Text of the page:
The Taoiseach: Information on Enda Kenny Zoom on Enda Kenny The Health (General Practitioner Service) Bill 2015 is due to be taken on Report Stage tomorrow. My understanding is that about 100 general practitioners per day are signing up.

Deputy Mattie McGrath: Information on Mattie McGrath Zoom on Mattie McGrath Not in Tipperary.

The Taoiseach: Information on Enda Kenny Zoom on Enda Kenny  I hope the general practitioners will sign up also.

Deputy Mattie McGrath: Information on Mattie McGrath Zoom on Mattie McGrath They cannot sign up.

The Taoiseach: Information on Enda Kenny Zoom on Enda Kenny It is a very good scheme for providing free access to services for under-sixes and over-70s.

Deputy Mattie McGrath: Information on Mattie McGrath Zoom on Mattie McGrath Blackmail.

Deputy Bernard J. Durkan: Information on Bernard Durkan Zoom on Bernard Durkan With regard to promised legislation, what is the current position on the Red Cross (amendment) Bill, which has been promised for some time and which is being sought with some considerable interest? What is the position on the energy (miscellaneous provisions) Bill, which will generate some debate on electricity generation, wind energy, fossil fuel energy and the extent to which energy in general will feed into the national grid?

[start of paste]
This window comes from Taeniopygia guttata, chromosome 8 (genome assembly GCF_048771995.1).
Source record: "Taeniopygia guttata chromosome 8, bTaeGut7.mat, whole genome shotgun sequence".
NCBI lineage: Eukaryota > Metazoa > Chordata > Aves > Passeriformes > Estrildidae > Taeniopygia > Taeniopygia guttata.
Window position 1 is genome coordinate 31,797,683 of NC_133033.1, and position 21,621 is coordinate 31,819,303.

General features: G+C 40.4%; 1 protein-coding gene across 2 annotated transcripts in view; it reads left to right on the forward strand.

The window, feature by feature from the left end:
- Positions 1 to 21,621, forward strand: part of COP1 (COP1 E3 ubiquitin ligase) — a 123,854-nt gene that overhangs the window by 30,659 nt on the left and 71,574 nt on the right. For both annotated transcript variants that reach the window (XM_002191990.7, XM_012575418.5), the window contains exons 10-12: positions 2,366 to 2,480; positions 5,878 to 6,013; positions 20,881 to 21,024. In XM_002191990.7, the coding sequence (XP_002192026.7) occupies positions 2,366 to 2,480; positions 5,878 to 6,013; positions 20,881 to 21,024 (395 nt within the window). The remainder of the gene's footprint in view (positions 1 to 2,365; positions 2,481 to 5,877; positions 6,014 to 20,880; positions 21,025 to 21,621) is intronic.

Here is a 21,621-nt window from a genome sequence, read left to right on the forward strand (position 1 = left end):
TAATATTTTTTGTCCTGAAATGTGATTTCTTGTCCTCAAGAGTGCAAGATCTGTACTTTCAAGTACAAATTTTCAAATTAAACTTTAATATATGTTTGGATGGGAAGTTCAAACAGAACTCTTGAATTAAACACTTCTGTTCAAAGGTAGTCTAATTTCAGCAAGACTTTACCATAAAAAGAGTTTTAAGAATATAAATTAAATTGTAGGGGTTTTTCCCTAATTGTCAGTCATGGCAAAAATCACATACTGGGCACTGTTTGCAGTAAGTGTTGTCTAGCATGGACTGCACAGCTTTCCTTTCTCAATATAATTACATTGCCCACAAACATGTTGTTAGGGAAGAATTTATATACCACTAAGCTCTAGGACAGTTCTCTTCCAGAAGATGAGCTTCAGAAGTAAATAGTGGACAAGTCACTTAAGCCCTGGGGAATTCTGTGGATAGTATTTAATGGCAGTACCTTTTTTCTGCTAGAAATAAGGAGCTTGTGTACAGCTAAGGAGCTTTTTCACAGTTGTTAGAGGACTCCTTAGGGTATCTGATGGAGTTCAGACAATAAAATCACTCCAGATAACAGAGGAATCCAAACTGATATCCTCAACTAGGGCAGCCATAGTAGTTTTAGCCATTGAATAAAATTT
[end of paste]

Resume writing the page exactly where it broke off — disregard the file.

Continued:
The Taoiseach: Information on Enda Kenny Zoom on Enda Kenny The energy (miscellaneous provisions) Bill is listed for later in the year. I cannot give the Deputy a date for the Red Cross (amendment) Bill, but I will revert to him on the work that is under way.

Business of Dáil

An Ceann Comhairle: Information on Seán Barrett Zoom on Seán Barrett Since Deputy Pearse Doherty is not present to deal with First Stage of his Private Members' Bill, the Central Bank (Mortgage Interest Rates) Bill 2015, we must postpone it and move on to the Topical Issue debate.

Topical Issue Debate

Education and Training Provision